Sixteen-year-old Zora ran from the flames that killed her grandmother and destroyed her homeless camp only to find herself in another world,: Aldanea. She’s been brought there by the Exemplars who are supposed to be watching over the six lands of Aldanea. [This sentence is choppy and leaves the reader confused.  What are the six lands of Aldanea?  What are the Exemplars...does "watch over" mean they just observe or do they defend?  Use this space to go into detail--but not so much that you get off track!] They’ve done a lousy job as far as she can tell because an evil dictator, Parmon McKurick, and his pet mages are threatening to invade and signs of evil are everywhere. ["Everywhere" as in all the six lands or other worlds like Zora's?  What signs?  Does Zora see people being oppressed or murdered?] Why do they need her? To find the other teenaged members of the Circle of Seven, the group that will lead the fight against McKurick.
 
 Seeker, Healer, Warrior, Mage, Mystic, Muse, and Maker—all the roles must be filled if the Circle is to save Aldanea and Zora must find them. [What is Zora's role?  Or does she not have a position to fill in the Circle and only has to bring them together?] If only she knew who they were and where to look. No, that would be too simple, too easy. [This is a little too flippant.  Change to something like the following.]  If only it were that easy. The Exemplars sometimes lend a hand but their powers are limited and she must do the legwork.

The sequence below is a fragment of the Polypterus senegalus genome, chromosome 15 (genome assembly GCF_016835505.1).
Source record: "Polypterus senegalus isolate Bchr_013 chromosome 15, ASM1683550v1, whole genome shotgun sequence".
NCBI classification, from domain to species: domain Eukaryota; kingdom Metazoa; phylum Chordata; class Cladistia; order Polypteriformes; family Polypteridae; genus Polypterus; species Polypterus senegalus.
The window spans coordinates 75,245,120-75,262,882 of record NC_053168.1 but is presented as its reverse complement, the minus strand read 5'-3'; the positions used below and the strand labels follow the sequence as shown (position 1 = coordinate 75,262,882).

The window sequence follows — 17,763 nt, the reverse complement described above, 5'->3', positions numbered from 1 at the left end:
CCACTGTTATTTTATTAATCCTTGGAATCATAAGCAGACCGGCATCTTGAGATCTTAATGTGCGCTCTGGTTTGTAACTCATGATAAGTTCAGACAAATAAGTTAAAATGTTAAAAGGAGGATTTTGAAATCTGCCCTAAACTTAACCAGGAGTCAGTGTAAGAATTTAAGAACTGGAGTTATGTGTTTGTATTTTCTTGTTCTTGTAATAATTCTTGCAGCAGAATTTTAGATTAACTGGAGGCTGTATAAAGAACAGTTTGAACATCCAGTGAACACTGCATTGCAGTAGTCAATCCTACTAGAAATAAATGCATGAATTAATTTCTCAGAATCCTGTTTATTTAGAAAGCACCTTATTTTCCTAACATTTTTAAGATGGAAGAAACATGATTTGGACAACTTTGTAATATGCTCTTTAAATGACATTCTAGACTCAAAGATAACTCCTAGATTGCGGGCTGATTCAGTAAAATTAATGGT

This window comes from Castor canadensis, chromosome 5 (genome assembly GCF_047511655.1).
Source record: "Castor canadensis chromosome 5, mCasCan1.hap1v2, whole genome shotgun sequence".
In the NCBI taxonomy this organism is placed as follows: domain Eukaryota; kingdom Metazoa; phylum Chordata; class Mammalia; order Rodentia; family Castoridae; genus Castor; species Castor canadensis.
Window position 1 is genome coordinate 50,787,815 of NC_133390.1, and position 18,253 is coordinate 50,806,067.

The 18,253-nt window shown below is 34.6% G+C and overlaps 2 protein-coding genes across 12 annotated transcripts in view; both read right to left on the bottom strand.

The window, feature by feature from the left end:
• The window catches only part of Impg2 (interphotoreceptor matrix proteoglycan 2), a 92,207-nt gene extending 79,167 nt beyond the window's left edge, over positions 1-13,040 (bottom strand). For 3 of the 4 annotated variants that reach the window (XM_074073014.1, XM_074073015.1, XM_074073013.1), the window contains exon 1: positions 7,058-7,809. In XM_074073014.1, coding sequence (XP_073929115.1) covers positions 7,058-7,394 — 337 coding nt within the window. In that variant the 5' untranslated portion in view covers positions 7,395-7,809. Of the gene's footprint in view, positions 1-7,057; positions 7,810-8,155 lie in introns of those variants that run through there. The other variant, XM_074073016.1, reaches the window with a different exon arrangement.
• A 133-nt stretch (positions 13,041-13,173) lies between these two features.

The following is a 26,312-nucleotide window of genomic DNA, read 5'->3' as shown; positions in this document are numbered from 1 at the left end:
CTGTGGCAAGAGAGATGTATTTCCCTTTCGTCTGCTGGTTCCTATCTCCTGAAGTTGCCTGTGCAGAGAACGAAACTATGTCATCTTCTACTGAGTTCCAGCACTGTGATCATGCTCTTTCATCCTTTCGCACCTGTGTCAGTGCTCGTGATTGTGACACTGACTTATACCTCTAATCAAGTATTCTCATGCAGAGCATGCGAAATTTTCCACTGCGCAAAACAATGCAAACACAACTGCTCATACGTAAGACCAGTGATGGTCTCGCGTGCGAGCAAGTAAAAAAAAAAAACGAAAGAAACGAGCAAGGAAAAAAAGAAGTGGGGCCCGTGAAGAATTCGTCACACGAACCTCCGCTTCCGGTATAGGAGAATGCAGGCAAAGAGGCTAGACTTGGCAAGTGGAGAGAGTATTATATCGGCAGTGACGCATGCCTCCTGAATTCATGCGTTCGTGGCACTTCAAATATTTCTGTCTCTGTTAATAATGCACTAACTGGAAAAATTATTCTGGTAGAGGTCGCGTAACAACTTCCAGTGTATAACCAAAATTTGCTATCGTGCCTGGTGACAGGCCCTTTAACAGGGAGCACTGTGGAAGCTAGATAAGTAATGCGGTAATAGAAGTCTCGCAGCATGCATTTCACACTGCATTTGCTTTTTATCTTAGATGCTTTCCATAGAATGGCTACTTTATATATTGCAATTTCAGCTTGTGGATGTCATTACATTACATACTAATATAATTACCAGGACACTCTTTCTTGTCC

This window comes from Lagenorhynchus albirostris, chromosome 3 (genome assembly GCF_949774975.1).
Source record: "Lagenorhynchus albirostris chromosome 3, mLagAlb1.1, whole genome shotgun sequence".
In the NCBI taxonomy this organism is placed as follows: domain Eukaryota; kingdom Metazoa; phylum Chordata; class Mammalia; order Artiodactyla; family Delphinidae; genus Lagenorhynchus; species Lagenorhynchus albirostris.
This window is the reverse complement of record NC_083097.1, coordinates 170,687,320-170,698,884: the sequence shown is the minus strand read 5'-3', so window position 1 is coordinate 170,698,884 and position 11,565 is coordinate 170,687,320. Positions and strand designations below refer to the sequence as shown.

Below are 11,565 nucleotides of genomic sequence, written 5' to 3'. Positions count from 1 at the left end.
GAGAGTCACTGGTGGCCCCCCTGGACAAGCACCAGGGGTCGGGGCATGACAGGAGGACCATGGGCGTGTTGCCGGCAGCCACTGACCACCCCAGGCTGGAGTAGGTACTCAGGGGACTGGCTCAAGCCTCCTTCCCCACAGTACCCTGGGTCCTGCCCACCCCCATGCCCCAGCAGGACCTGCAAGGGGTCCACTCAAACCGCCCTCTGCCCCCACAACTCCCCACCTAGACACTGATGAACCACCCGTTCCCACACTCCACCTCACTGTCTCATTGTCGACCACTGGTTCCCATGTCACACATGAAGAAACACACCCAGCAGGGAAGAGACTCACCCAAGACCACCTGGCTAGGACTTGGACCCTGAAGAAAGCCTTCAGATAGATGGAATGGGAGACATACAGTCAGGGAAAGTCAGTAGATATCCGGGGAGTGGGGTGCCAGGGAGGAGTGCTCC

Quinn the Warrior encounters Zora in the Tangled Wood [By accident? And is there anything particular that leads Zora to realize Quinn is the Warrior?] and together they fight off McKurick's mages the first of many enemies [Too generic.  Are they fighting McKurick's mages?]. Locating the other members of the Circle takes Quinn and Zora on a perilous journey through Aldanea’s six lands and cultures. Zora, preoccupied by memory loss and grief, doesn’t expect to fall in love with a woman of the Circle. Unfortunately, romance within the Circle proves fraught with problems, not just for Zora. Other members of the Circle deal with their own challenges like adapting to physical limitations and the attraction of prestige and power. [This last sentence is also too vague.  Give us some specifics here.] 
 
Their largely faceless foes [Why are they faceless?  Don't they know who they are?] are persistent, attacking, kidnapping and torturing them. Subtle temptations arise and they must beware the unlooked for an unexpected boon.